In a previous post in our blog, you read this quote from Seth Godin, who proclaims that the e-readers have killed the bookstore. His rationale for this is that heavy users have already switched to the electronic format. Here is that quote:
If you want to know if a ship is going to sink, watch what the richest passengers do. iTunes and file sharing killed Tower Records. The key symptom: the best customers switched. Of course people who were buying 200 records a year would switch. They had the most incentive. The alternatives were cheaper and faster mostly for the heavy users. Amazon and the Kindle have killed the bookstore. Why? Because people who buy 100 or 300 books a year are gone forever. The typical American buys just one book a year for pleasure. Those people are meaningless to a bookstore. It’s the heavy users that matter, and now officially, as 2009 ends, they have abandoned the bookstore. It’s over.
One of the heaviest user types for book sales is a school system, which authorizes and purchases thousands of copies of approved textbooks for student use in multiple grades. The evolution of how students access, read, and study these books is already underway. They are now involved with electronic books at a very young age, and this trend will continue.
This is hardly the typical in-store customer for a commercial bookstore. While it is certainly true that many collegiate students purchase their textbooks from internet sources such as Amazon, B&N, and others, these are not lost customers to the bookstore.
Seriously – how many times do you really think a customer in a bookstore asked a clerk, “do you carry Texas History for 7th graders by McGraw Hill?” How many times do you believe that a customer asked, “I need the sixth edition of Introduction to Psychology,” for my PSYC 1301 course? If there have been such requests, the clerk would escort them over to the counter where he or she would look up the book and ask if the customer would like to order it.
Hundreds of thousands of textbooks roll through systems such as these throughout the country. And their use is already evolving into the electronic format. But, these are not the books in a typical bookstore. Nor are they the types of books that customers waltz in to purchase. These bookstores were not built for the purpose of serving customers who purchase textbooks.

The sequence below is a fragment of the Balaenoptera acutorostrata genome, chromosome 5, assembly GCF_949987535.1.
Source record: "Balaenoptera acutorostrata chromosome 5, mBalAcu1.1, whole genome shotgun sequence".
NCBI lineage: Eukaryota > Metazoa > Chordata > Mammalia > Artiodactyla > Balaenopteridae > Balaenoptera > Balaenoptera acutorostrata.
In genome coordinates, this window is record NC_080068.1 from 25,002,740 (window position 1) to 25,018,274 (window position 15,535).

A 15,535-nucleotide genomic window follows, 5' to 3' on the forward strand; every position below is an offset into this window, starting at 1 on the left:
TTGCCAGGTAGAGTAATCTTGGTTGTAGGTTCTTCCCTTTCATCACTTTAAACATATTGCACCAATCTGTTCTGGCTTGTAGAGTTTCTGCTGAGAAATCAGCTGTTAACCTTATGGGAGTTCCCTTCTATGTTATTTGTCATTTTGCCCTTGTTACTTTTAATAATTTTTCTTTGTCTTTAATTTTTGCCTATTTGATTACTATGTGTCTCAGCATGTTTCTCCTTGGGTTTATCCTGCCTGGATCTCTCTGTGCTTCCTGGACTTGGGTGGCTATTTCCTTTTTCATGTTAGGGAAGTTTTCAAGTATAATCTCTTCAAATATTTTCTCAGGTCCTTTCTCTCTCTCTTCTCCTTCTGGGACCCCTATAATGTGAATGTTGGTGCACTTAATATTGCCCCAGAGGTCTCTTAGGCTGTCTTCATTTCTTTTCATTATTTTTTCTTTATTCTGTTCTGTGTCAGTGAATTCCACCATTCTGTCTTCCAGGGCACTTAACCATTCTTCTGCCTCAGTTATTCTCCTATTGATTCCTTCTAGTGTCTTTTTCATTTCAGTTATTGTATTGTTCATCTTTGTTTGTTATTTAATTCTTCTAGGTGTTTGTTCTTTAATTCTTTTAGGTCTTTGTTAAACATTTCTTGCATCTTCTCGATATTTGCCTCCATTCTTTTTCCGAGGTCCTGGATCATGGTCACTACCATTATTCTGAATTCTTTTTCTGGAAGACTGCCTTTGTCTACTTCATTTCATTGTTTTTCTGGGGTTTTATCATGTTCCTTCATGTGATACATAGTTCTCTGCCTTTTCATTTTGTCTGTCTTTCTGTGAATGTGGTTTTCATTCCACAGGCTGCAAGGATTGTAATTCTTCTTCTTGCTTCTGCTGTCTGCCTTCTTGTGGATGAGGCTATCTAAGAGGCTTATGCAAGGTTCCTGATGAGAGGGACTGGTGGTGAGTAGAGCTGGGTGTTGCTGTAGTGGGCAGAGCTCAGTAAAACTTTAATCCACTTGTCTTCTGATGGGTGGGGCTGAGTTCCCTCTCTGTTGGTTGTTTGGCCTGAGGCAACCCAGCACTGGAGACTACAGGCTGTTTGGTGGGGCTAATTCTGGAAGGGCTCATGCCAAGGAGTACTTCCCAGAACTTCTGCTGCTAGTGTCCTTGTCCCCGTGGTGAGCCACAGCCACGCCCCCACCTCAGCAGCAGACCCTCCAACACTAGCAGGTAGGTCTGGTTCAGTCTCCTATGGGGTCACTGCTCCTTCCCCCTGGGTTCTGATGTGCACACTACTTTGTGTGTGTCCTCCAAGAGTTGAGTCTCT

In essence, these heavy users are not lost customers to a bookstore. They were never customers in the first place.
Sara says: Cheryl and I teach graduate students and we’ve discovered that many don’t write well. It’s a rampant problem and when we mention it, some students get a real “deer in the headlights” look. They don’t have a clue where to start. Now, this isn’t going to be a rant about today’s youth not being able to write. It’s about a leader’s responsibility to good communications. The quizzical look from our students, whether it means “I don’t know what you are talking about” or “I don’t know what to do about it” is not a sufficient response. A leader’s job – right up there with delivering results to the shareholder’s – is communicating. Leaders must always be on the lookout for 1) the most effective ways to communicate and 2) the number of ways they can deliver the message.
Lou Gerstner who wrote about the turnaround of IBM, wrote in his book, Who Says Elephants Can’t Dance?, “Personal leadership is about communication, openness, and willingness to speak often and honestly, and with respect for the intelligence of the reader or listener.” I heard Gerstner tell an audience of IBM executives that, “you cannot over communicate. You are responsible to communicate your vision in every memo, every conference call, every interview.” If change in a company fails, look first to the leader and their ability (and tenacity) in articulating the change.
Cheryl offers: Our friend and ally blogger, Bob Morse, posted this question only a few days earlier in June: Q #184: Has the ability to write well become obsolete? Bob’s answer was “No, and I am convinced it never will.” I agree with Bob and Sara. The responsibility to teach, practice, and role model good communications reside with leadership; be it the school system or in corporations. “Have you ever thought about the fact that the great philosopher Socrates had a student named Plato, and that Plato had a student named Aristotle?” This comes from the book, “If Aristotle Ran General Motors” by Tom Morris. Morris goes on to say, “Given the right context of intimate and sustained association, greatness gives rise to greatness.” If that doesn’t inspire a teacher or leader to invest the time to teach their students/employees the value of clear, concise, and grammatically correct communication, I’m not sure it can be done!